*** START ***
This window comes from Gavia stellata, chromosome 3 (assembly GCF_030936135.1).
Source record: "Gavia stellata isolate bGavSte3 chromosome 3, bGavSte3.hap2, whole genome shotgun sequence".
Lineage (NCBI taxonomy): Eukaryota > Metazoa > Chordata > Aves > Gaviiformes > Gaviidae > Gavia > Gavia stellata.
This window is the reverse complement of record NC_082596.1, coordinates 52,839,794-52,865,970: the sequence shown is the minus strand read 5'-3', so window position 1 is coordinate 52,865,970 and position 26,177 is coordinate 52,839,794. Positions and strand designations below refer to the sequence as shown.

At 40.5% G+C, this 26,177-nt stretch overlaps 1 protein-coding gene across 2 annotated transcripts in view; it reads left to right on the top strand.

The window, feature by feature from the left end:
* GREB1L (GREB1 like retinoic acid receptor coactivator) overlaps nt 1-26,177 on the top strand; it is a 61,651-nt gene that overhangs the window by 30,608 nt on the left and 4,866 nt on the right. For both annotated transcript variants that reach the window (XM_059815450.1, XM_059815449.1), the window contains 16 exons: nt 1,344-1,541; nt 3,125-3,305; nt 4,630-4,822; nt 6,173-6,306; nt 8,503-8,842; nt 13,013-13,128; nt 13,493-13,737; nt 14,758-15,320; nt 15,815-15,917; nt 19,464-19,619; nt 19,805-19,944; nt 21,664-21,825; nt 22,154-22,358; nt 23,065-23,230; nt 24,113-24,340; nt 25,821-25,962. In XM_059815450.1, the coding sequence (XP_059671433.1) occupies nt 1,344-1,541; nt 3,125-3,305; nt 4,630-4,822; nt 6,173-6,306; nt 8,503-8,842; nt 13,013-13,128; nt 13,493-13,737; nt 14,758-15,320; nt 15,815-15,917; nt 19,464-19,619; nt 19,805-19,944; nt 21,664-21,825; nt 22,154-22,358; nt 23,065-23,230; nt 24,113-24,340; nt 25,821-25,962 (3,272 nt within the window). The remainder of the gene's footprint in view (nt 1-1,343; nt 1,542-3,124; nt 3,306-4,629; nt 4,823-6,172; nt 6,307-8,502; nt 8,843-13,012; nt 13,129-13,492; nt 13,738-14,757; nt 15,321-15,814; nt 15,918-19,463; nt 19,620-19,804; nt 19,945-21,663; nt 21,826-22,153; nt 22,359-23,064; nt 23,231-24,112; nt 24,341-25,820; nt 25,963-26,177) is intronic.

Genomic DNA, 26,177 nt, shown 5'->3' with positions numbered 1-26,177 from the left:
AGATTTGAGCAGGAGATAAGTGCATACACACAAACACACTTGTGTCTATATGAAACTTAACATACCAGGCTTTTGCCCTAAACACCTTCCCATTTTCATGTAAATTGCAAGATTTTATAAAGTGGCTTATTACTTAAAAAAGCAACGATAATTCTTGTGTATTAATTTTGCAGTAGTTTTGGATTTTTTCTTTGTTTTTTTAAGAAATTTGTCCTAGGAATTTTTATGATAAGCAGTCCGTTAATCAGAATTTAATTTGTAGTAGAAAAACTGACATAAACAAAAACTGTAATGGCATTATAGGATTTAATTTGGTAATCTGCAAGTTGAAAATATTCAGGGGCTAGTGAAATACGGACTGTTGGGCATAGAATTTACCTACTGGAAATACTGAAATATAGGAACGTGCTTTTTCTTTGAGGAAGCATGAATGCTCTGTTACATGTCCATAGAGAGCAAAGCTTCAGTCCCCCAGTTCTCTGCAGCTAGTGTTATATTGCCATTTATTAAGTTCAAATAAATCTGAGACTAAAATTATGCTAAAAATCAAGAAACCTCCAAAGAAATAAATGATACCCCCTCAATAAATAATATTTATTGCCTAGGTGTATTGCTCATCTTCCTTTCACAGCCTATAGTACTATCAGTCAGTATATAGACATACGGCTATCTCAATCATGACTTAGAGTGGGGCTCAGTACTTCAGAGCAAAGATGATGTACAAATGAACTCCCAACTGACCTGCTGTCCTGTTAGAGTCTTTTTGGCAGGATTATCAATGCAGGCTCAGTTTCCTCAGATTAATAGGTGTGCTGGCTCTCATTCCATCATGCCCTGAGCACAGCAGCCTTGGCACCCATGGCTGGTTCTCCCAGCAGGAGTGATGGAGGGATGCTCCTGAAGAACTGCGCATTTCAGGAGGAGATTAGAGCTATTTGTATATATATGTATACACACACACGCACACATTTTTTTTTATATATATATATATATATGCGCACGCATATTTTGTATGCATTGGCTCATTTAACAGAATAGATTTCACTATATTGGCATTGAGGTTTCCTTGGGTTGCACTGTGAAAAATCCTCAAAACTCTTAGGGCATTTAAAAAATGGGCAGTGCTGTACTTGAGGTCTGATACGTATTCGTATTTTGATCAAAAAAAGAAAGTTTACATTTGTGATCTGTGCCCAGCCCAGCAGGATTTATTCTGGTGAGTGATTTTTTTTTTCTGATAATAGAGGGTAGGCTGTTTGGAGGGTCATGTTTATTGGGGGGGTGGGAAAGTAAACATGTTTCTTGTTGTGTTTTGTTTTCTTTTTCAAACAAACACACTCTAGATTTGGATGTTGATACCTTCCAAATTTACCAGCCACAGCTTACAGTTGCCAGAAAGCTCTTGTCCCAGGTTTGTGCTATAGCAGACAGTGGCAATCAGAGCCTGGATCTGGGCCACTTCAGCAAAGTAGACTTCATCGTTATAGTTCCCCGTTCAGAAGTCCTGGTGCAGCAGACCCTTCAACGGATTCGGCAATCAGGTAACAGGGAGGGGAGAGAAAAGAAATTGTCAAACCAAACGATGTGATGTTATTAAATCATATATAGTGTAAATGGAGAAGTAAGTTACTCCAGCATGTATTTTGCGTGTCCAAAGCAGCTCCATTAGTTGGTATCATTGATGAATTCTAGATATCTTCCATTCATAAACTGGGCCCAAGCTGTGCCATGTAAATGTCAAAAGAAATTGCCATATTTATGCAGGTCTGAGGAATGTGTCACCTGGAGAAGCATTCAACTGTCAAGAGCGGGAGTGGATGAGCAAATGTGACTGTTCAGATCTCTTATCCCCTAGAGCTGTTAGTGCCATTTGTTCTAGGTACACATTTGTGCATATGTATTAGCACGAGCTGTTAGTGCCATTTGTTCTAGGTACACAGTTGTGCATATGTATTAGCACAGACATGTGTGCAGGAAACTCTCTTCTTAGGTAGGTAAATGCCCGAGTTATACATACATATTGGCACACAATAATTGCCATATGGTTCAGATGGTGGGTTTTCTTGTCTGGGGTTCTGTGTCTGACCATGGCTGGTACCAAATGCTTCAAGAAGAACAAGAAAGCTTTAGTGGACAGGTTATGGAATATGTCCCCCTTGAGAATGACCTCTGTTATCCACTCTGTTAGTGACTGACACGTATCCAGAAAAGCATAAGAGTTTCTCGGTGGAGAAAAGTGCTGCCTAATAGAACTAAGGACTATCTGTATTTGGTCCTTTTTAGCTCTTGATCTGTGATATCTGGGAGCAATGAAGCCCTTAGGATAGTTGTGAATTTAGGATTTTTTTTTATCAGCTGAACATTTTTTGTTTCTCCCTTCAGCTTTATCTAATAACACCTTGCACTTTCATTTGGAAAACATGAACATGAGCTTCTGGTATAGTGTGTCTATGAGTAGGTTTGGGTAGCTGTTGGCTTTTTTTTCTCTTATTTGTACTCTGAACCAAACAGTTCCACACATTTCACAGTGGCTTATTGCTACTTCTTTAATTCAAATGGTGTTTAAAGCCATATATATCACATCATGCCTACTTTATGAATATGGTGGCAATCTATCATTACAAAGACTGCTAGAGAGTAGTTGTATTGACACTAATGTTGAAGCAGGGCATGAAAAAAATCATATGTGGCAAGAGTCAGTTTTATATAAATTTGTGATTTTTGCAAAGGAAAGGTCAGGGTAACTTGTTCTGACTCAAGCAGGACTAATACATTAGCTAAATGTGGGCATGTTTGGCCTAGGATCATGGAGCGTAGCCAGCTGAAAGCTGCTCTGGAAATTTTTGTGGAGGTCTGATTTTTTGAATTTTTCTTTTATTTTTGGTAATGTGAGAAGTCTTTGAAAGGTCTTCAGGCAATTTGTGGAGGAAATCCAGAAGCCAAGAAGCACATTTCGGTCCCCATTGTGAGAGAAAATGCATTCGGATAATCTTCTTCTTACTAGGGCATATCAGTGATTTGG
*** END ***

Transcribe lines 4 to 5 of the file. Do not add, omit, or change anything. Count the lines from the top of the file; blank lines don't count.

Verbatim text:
This window is the reverse complement of record NC_082596.1, coordinates 52,839,794-52,865,970: the sequence shown is the minus strand read 5'-3', so window position 1 is coordinate 52,865,970 and position 26,177 is coordinate 52,839,794. Positions and strand designations below refer to the sequence as shown.

At 40.5% G+C, this 26,177-nt stretch overlaps 1 protein-coding gene across 2 annotated transcripts in view; it reads left to right on the top strand.